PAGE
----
Global Themes

UK rates on hold - Sterling slides 
- Open ended BOE weighs on Sterling 
- Softer inflation dampens dollar’s week 
- CAD hits 16-week high


Open ended BOE weighs on Sterling
As widely expected, the Bank of England (BOE) voted 7-2 in favour of keeping interest rates at 0.5% on Thursday.

The announcement saw the day’s trading session open and close within 30 pips, leaving Sterling just above $1.35 against the US Dollar by close of business. GBP/USD did rally to $1.36 for a brief period during yesterday’s session, before retreating to the $1.34 handle after the Monetary Policy Committee (MPC) cut 2018 forecasts for both inflation and growth. GBP/EUR trades around €1.1350 this morning, falling over 1 cent from yesterday’s high of €1.1455.

The outlook for growth has been cut from 1.8% for 2018 to 1.4%, which follows the poor Q1 GDP. On inflation, the MPC forecasted that the number will return to the 2% target in the next two years as prices are already adjusting to the weaker pound. With the growth outlook cut, and the suggestion that inflation will adjust without an intervention from the BOE, the impetus for a rate increase in the short term does seem to have been lost. Prior to the announcement from the BOE, a Reuters forecast predicted an interest rate rise from the bank before the end of the year stood at a probability of 90%, this has now fallen to 80%.

The time period for rate changes now looks to be three quarter point increases by 2021 (source: Financial Times). This does mean that a change in policy in 2018 is still possible, and Governor Mark Carney did also point out that the poor Q1 GDP figure could still be revised higher. If GDP starts to pick up, the BOE could still act in Q3. The question is that if the Bank does start hinting at a rate rise again, will market participants speculate as aggressively as we saw earlier this year when GBP/USD was above $1.42, or will they take it with a pinch of salt and wait for the BOE to actually act?


Softer inflation dampens dollar’s week
Softer US inflation dampened the US Dollar’s run yesterday, but the US Dollar index is still on track to close the week out higher than it started.

Analysts see US yields propping the dollar up in the short term but could expect the recent rally to eventually run out of steam (source: Reuters). A close above 92.57 will see the index notch its 4th consecutive week of gains. With CPI inflation released yesterday falling below forecast, this number supports a more gradual rate increase from the Federal Reserve (Fed) as opposed to an aggressive one, which has been previously hinted at by some policymakers.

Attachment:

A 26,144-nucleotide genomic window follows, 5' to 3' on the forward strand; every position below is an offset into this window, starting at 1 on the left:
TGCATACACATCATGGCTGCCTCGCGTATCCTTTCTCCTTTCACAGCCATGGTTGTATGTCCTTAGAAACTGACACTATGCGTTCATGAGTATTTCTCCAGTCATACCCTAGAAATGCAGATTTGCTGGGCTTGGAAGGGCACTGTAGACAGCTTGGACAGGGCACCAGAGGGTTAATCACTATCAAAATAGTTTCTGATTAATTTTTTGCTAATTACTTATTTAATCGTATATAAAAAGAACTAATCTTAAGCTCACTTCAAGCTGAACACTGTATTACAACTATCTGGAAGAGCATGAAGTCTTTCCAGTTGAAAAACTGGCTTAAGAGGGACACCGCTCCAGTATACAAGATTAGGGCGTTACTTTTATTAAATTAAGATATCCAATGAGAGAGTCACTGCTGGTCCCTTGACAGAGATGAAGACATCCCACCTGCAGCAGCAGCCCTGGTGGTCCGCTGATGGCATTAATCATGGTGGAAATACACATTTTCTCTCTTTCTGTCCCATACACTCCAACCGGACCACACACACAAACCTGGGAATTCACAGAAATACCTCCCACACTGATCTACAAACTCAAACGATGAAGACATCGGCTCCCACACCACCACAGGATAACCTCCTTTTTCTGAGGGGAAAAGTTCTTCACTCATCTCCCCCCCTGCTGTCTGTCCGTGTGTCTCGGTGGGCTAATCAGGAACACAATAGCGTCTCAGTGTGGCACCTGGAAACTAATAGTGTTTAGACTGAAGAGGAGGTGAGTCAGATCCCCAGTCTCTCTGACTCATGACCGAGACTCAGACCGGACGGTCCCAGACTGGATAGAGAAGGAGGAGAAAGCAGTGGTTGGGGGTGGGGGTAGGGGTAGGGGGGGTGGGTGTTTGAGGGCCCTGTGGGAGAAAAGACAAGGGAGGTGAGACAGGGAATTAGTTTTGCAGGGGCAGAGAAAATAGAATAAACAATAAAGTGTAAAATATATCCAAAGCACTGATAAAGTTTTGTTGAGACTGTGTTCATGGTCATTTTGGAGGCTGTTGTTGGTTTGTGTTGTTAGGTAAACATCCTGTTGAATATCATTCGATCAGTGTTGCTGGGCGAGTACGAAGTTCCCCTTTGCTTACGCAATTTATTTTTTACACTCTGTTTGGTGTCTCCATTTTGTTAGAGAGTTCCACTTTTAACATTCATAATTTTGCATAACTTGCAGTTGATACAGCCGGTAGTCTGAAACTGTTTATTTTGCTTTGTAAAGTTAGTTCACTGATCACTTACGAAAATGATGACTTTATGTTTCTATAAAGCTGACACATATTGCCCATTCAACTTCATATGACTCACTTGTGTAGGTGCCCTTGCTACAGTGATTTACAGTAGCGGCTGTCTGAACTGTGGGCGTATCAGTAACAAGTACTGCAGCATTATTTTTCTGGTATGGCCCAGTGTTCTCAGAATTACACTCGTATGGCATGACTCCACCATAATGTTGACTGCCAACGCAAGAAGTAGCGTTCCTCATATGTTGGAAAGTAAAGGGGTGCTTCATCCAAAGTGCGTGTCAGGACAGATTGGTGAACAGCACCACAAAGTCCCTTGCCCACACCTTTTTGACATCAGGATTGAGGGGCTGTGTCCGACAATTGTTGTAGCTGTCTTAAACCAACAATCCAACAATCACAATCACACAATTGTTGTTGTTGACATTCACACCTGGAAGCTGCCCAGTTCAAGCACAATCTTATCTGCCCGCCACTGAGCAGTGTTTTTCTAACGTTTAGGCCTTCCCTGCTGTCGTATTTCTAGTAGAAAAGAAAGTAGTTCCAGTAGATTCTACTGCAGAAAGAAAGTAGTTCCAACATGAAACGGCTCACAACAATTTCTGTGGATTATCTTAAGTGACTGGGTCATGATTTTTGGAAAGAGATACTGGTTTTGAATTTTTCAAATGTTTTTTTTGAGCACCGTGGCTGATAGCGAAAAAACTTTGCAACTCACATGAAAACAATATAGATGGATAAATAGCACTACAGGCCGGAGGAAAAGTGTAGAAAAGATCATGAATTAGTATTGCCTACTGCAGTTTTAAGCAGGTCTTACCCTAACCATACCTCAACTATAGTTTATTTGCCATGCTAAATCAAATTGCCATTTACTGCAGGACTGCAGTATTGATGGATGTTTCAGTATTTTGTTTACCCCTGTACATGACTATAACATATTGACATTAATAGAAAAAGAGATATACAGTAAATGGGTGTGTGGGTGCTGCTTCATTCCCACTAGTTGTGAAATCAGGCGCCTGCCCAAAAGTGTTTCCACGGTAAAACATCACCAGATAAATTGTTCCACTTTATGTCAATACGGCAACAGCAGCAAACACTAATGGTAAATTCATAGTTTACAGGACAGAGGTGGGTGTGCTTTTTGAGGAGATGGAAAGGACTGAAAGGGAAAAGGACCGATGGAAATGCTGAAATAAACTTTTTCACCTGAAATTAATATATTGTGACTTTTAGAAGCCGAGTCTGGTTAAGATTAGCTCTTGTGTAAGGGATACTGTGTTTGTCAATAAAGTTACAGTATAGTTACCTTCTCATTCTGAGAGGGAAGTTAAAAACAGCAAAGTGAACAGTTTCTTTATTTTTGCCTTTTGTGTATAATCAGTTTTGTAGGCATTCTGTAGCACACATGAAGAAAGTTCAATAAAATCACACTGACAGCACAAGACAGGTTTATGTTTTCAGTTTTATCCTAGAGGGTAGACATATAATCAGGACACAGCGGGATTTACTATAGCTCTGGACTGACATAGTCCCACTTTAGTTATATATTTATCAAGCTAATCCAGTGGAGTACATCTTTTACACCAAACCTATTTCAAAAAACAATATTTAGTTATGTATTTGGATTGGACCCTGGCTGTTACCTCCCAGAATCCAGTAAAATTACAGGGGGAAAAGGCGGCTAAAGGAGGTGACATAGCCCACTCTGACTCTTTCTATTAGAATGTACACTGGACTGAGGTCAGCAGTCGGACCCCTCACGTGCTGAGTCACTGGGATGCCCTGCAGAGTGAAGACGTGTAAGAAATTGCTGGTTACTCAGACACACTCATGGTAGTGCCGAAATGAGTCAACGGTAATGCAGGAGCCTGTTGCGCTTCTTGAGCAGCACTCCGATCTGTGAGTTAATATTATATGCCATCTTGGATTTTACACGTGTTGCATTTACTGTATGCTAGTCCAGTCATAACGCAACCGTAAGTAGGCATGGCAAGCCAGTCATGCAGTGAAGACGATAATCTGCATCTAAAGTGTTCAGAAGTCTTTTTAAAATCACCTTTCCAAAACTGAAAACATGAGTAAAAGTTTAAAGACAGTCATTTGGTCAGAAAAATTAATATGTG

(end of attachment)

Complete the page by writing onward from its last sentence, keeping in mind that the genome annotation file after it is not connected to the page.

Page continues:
EUR/USD bounced back above the $1.19 handle yesterday after the inflation release but has struggled to gain much traction past these levels, falling back into the $1.18 handle this morning. The dollar seems to still be the more favoured currency, with the outlook from the Fed looking more hawkish than any other major central bank. No US data today could limit the price action from the dollar.


CAD hits 16-week high
The Canadian dollar has reached a 16-week high against Sterling.

The CAD is set to close out its 8th consecutive week of gains, forcing GBP/CAD over 6% lower from C$1.8414 to C$1.7255. One of the key driving forces behind the Loonies strength has come from Brent crude oil prices. The Canadian dollar is a commodity driven currency and Brent crude oil prices have surged in the last 8 weeks, from $70 US dollars per barrel to $78. Some forecasters predict that oil prices could be as high as $100 per barrel in 2019, which could help CAD strengthen higher against its peers if oil prices continue to rise.

Canadian unemployment data for the period of April is released at 1:30pm, and is expected to stay flat at 5.8%. However, if Canada sees a drop in unemployment, this could help encourage the Bank of Canada to bring forward its plans over raising interest rates, and as a result, strengthen the dollar.  

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